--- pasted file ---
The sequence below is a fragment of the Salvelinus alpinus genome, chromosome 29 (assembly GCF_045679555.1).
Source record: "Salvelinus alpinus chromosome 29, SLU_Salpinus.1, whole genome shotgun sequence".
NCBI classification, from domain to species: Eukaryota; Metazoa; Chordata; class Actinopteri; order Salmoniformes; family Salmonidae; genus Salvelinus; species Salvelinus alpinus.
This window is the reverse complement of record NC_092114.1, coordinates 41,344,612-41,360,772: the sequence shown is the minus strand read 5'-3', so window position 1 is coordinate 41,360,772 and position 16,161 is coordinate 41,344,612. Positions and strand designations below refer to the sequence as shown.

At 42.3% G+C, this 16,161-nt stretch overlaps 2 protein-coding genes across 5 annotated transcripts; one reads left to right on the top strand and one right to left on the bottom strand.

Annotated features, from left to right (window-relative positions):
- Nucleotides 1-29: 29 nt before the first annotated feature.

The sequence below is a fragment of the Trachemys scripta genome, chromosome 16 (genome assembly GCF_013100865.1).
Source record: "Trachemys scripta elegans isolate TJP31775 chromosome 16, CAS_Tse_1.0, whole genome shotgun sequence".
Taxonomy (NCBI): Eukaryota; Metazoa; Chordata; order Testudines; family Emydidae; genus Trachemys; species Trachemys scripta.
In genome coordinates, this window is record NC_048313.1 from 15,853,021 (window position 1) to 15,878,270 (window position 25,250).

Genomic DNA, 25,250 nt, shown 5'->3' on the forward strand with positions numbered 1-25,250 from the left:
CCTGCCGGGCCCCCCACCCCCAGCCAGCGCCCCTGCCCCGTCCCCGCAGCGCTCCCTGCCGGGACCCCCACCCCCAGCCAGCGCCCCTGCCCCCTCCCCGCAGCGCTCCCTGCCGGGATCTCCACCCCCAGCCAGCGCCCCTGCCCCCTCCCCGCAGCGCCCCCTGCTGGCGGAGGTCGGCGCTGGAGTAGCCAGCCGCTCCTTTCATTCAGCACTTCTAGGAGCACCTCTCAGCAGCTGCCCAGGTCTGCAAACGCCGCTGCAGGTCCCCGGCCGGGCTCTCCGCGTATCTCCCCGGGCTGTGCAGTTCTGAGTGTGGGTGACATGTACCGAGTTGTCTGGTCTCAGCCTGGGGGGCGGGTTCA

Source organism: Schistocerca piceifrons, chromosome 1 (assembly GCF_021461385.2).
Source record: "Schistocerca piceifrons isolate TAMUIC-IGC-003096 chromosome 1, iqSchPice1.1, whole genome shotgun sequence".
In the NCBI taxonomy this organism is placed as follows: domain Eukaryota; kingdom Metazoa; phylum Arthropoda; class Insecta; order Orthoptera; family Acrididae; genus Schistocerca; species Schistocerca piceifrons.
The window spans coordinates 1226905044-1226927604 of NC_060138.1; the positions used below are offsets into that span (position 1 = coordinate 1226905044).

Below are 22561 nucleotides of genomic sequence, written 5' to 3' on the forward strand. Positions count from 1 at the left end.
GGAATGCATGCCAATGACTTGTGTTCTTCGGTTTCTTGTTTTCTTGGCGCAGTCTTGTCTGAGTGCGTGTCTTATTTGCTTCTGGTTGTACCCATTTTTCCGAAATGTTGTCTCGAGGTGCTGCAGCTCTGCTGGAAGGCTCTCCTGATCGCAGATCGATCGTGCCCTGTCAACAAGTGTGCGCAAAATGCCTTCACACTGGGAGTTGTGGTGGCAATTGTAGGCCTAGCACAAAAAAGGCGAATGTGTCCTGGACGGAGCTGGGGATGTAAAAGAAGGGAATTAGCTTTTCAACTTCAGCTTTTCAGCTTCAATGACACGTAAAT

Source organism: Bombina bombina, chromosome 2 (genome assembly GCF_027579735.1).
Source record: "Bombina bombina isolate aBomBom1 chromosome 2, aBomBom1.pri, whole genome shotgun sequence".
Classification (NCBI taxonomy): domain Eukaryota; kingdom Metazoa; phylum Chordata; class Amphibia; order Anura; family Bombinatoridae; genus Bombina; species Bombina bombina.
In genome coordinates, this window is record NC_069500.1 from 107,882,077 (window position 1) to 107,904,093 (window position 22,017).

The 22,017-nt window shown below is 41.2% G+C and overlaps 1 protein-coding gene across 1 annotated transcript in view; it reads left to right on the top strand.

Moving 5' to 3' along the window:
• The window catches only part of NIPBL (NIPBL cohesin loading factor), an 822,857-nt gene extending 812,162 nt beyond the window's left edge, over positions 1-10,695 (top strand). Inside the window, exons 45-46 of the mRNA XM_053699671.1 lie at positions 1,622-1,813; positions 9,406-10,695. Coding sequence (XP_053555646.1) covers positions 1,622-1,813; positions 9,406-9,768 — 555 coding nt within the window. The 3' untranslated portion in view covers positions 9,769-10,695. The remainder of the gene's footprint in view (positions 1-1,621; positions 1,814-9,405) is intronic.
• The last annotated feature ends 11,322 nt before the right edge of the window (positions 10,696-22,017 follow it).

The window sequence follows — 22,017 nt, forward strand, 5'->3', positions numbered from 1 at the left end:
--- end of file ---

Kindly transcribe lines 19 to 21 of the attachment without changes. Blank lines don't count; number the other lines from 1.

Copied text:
GGAATGCATGCCAATGACTTGTGTTCTTCGGTTTCTTGTTTTCTTGGCGCAGTCTTGTCTGAGTGCGTGTCTTATTTGCTTCTGGTTGTACCCATTTTTCCGAAATGTTGTCTCGAGGTGCTGCAGCTCTGCTGGAAGGCTCTCCTGATCGCAGATCGATCGTGCCCTGTCAACAAGTGTGCGCAAAATGCCTTCACACTGGGAGTTGTGGTGGCAATTGTAGGCCTAGCACAAAAAAGGCGAATGTGTCCTGGACGGAGCTGGGGATGTAAAAGAAGGGAATTAGCTTTTCAACTTCAGCTTTTCAGCTTCAATGACACGTAAAT

Source organism: Bombina bombina, chromosome 2 (genome assembly GCF_027579735.1).
Source record: "Bombina bombina isolate aBomBom1 chromosome 2, aBomBom1.pri, whole genome shotgun sequence".